We walk by that building that occupies, imperious, the square block at 13th Street and think "there's Wanamaker's," and wonder when Logan Circle turned into a Square.
We see banking behemoths with names that change as frequently as Hugh Hefner's sheets and think: That dome there belonged to Girard, those pillars to Provident, that arch to Fidelity.
The new Philadelphians, which means anyone who arrived A.R. (After Rizzo), are wonderful, energized and in some cases more devoted to this endearingly disappointing metropolis than those from the original tribal bloodline.
They get annoyed when we complain about rotting, rutted curbs ("there are bike lanes as wide as the Mississippi!"), talk trash about our politicians ("Fumo is redefining comeback, really!"), prefer scrapple to Starr ("you must try the organic, holistic sushi!") and curse Ruben Amaro (actually . . . I have nothing for you there).
But they will look at you sideways if you tell them that 16th and Walnut - smack-dab in the middle of Walnut Row - is not part of Rittenhouse Square. They will say, legitimately, that the "Philadelphia Story" is set on the Main Line so a little paoh-edd-ig license is expected and stop being so parochial. At this point one of us old-timers will ask "Yo, what parish you from?" and the newbie will run away to a nice BYOB in Old City to shake off that annoying native dust.
My point in all of this (yes, there is one) is that no matter how shiny and upscale and certifiably gentrified we become, there is still something valuable in hewing to tradition and leaving some of the things that make Philadelphia, Philadelphia, alone. That includes venerable landmarks like a place I travel through on an almost daily basis: Bill Gray Station.
What, you say, mouth open with the remains of a soft pretzel? Where's that? I mean, did they go and change the Pattison subway stop again? Or have they done to Broad and Olney what they did to Broad and Columbia and erase any geographical significance from the place?
I mean, who was Cecil B. Moore and what did he do with my subway stop? (And hold the emails, I actually do know who Cecil B. Moore was.)
A couple of weeks ago, I heard that they're planning to rename 30th Street Station after longtime, and in some precincts revered, Congressman Bill Gray.
Both of our senators are on board with the plan, which I'm fairly certain is one of the few times Bob Casey Jr. and Pat Toomey see eye to eye on anything. Pity that it has to be on something like this, which is another example of why people who don't get Philadelphia shouldn't leave their fingerprints on Philadelphia.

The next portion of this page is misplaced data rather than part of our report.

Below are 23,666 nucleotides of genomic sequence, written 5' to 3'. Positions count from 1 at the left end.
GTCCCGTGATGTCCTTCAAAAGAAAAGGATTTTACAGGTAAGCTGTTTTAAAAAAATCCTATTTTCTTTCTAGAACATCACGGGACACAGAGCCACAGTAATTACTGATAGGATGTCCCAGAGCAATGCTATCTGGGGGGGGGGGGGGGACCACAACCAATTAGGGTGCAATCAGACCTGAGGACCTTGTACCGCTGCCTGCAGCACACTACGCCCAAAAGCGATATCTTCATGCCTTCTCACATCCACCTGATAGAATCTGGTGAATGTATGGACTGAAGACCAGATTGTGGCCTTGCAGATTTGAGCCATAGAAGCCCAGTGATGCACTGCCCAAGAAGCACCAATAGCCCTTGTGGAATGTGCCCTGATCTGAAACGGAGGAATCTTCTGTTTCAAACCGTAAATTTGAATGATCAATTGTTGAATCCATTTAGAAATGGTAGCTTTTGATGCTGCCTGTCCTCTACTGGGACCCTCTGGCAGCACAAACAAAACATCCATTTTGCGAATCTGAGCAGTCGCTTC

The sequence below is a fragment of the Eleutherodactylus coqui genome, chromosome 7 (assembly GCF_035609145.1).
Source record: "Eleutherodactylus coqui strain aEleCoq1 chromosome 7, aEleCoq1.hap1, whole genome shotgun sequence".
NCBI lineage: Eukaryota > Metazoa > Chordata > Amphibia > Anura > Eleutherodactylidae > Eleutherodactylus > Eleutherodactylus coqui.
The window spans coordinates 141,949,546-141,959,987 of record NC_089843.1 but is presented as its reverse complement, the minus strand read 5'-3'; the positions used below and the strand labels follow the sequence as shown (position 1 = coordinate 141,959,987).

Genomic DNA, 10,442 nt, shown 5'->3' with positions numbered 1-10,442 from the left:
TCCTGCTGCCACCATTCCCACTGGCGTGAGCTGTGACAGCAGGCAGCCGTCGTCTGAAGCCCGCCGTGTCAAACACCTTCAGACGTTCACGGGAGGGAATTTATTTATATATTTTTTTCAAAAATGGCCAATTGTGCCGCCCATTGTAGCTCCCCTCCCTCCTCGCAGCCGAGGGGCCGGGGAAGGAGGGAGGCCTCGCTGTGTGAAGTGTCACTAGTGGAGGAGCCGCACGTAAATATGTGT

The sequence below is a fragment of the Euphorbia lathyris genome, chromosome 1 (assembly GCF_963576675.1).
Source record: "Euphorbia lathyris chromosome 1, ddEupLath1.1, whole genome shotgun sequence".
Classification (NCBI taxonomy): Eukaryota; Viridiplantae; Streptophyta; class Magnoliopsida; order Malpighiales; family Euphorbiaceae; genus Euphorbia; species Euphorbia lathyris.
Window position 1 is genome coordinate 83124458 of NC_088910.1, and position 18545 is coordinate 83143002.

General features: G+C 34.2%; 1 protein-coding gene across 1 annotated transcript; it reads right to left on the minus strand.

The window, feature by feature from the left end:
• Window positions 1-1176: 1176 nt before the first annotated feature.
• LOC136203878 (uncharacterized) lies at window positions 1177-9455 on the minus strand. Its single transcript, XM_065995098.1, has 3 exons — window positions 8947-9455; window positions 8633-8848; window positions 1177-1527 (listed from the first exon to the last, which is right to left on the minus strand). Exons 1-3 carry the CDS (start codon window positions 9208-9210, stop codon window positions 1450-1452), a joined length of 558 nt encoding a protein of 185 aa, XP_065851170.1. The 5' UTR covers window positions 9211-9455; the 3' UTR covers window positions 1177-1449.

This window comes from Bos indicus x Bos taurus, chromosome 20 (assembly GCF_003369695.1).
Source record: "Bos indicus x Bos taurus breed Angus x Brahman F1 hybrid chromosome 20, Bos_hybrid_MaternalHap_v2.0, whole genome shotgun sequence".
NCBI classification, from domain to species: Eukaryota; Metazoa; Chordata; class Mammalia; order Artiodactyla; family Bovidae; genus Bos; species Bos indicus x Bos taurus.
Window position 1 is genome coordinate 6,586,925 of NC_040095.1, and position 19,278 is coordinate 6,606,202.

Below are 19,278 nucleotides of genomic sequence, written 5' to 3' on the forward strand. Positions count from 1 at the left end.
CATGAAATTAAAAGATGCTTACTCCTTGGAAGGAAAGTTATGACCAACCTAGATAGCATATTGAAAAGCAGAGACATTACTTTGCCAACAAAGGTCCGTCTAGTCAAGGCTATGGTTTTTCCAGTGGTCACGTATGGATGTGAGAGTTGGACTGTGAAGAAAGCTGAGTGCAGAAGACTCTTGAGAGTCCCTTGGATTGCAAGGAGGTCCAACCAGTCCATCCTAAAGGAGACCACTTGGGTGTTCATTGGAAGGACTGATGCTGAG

Much as I love him, Toomey is from the Lehigh Valley by way of Rhode Island, so I don't expect him to get how important "30th Street Station" is to those of us who use it at least weekly, even more. And Casey is from the same city as Kathleen Kane and Joe Biden. Cluelessness, like fluoride, must be endemic to whatever river runs through Scranton.
I was saddened when they renamed East River Drive after the Kelly family, even though they did a lot for the city. I was even more annoyed, and wrote about it, when they made West River Drive a tribute to Martin Luther King Jr., who had even less of a connection to the graceful Schuylkill expanse.
If you were in a particularly ornery mood, you might accuse me of racism because I've managed to diss three legendary black men in one column (along with a blonde princess and her Irish kinfolk.)
But that's beside the point. I'm really tired of seeing pieces of our public patrimony being given over to people as rewards for service that this group or that thinks is important, regardless of what they look like.
You want to honor Bill Gray? Name a courthouse after him, a room in City Hall, a street in his old district. Don't take something that is so profoundly symbolic of our city and its history, a place that has seen soldiers passing through on their way to boot camp and then war, that has seen presidents and priests, movie stars and mothers, athletes in their glory and adolescents on their first adult voyages, and turn it into a memorial to one man.
The fact that he was a good one makes no difference. That station belongs to us all, and we like it just fine the way it is, thank you.
Christine M. Flowers is a lawyer.